that night, their rest being broken by shells from Battery Tynes.
Gen. B. H. Robertson
, the Confederate
commander on John's Island
, with four regiments, a battalion of Georgians, and two field batteries was ordered to attack General Hatch
in his threatening position.
led the advance at 4 A. M., on the 9th, covered by a fog, and surprised the One Hundred and Forty-fourth New York on picket beyond the bridge, driving it back.
But the troops defending the lines received the enemy with a hot fire of musketry and canister, which forced them to a sheltered position and strewed the ground with dead and wounded.
Bringing up artillery, the enemy made another attempt to carry the bridge at 6.30 A. M., with a similar result, after which their main body withdrew.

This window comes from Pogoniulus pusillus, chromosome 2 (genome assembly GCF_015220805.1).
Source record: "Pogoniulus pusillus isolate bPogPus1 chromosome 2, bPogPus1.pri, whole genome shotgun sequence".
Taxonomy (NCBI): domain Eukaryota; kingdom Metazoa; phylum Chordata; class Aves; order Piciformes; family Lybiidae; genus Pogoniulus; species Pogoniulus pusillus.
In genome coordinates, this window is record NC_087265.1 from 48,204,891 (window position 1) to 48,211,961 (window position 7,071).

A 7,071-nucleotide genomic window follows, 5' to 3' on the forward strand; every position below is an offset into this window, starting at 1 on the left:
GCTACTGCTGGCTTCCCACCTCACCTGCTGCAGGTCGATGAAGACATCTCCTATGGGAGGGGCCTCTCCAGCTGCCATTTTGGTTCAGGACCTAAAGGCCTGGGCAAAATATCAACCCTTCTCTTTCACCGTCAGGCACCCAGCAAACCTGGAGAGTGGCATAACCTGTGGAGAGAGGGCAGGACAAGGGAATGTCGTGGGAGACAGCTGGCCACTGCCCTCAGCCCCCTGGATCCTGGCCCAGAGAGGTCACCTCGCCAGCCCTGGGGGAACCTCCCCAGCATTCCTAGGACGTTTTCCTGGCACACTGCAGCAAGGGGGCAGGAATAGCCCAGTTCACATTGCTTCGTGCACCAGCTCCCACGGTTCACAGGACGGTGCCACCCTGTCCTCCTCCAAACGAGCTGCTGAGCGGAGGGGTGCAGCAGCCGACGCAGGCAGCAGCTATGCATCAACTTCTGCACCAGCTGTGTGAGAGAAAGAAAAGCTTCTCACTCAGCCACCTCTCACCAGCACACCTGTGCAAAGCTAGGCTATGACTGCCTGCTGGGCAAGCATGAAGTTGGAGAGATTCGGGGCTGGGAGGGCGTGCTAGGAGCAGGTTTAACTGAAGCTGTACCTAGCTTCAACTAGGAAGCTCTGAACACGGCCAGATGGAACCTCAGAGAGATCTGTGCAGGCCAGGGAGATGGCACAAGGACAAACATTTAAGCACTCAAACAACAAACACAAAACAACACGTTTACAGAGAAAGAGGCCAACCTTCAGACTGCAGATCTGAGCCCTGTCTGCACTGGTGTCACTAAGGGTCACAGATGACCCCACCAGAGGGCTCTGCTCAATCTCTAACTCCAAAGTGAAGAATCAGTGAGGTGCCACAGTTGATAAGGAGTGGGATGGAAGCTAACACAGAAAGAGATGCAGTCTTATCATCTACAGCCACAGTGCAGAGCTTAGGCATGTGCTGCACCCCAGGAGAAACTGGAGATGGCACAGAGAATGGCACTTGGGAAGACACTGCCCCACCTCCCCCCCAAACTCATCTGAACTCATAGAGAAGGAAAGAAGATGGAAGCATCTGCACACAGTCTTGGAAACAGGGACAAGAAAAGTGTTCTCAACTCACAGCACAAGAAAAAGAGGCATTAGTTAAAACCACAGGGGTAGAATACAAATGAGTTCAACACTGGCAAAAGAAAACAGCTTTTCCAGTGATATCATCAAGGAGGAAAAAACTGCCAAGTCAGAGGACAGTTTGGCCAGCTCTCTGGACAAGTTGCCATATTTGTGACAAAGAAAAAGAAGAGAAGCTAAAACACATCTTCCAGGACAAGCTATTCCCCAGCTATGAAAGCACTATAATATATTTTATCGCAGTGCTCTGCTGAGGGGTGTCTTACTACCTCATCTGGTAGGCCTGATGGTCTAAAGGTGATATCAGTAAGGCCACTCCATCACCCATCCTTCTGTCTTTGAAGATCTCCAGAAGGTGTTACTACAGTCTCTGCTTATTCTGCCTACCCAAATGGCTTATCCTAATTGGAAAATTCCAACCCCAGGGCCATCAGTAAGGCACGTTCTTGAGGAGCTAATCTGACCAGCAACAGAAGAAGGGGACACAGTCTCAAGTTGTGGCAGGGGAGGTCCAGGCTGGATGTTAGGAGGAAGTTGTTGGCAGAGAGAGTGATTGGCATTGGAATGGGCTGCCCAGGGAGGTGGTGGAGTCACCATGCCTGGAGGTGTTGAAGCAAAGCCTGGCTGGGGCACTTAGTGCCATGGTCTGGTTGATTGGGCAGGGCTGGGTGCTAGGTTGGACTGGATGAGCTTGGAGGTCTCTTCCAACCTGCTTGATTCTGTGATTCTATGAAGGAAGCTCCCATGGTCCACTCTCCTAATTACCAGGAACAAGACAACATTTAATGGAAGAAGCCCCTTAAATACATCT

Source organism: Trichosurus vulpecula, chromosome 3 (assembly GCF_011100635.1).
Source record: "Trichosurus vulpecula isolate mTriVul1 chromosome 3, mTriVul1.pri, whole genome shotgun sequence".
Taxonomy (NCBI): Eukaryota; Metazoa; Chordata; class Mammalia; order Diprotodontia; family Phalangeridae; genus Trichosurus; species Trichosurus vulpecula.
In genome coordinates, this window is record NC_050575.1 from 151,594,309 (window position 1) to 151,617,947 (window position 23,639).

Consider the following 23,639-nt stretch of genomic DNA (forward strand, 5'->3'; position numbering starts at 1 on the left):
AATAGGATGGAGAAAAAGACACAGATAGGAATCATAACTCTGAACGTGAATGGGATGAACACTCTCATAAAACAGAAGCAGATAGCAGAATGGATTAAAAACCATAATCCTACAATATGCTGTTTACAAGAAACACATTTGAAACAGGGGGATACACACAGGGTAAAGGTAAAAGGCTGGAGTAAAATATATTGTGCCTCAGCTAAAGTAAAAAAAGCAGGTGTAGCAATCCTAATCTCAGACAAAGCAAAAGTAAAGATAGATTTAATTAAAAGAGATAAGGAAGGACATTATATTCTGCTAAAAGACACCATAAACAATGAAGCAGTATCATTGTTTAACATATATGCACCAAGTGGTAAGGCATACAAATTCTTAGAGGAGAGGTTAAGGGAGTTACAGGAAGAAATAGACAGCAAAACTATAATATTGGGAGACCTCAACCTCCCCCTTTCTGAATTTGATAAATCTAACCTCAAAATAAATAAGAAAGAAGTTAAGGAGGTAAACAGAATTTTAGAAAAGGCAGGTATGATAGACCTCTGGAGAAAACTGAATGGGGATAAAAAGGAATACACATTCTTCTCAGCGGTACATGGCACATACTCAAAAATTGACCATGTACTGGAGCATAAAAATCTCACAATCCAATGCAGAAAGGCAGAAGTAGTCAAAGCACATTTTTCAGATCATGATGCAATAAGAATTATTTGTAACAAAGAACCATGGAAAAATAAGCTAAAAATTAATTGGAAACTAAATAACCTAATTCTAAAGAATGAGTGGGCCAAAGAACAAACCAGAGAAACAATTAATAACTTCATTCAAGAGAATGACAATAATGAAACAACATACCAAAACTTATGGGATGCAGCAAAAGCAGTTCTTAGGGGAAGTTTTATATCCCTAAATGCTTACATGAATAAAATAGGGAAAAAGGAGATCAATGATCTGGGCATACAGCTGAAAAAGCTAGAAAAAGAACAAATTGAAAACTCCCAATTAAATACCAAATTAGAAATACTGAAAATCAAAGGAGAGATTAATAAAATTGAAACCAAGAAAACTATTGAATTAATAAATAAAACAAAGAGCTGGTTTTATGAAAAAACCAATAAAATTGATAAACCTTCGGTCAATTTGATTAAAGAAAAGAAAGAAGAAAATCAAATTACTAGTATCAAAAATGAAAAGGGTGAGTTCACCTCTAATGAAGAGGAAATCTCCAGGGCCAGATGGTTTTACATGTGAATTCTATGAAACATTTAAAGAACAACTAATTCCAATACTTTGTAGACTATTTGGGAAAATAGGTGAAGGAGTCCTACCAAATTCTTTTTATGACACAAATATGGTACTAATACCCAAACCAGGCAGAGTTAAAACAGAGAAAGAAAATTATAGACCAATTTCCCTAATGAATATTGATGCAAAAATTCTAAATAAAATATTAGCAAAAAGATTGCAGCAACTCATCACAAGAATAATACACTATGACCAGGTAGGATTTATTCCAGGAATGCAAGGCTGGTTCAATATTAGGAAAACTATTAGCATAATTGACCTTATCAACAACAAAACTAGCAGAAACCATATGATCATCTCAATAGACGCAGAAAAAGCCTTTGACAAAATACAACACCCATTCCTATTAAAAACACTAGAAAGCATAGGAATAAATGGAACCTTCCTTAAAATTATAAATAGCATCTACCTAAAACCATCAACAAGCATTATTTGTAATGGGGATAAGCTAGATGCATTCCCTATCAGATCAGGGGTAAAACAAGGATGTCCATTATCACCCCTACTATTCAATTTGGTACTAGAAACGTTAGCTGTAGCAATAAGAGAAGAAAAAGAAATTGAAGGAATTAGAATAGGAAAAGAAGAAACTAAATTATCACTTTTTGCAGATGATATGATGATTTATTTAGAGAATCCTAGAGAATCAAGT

This engagement is known as ‘Bloody Bridge.’
We lost some eighty-two killed and wounded, the enemy some seventeen killed and ninetythree wounded, according to their own account.
That night, in pursuance of the prearranged plan, General Hatch
withdrew from John's Island
upon transports without molestation, Montgomery
's brigade returning to James Island
About daylight our troops on James Island
heard the sounds of battle across the Stono
The day was close and sultry.
There occurred the usual bombardment of Pringle
, and the enemy's lines.
Replies from a Brook gun and a ten-inch Columbiad in Pringle
were effective against our gunboats, but the monitors stood their ground.
Late that day it was seen that we were to abandon James Island
A fatigue party of the Fifty-fourth was engaged constructing another bridge to Cole's Island
; all the surplus stores were conveyed away, and the wharf repaired.
When it was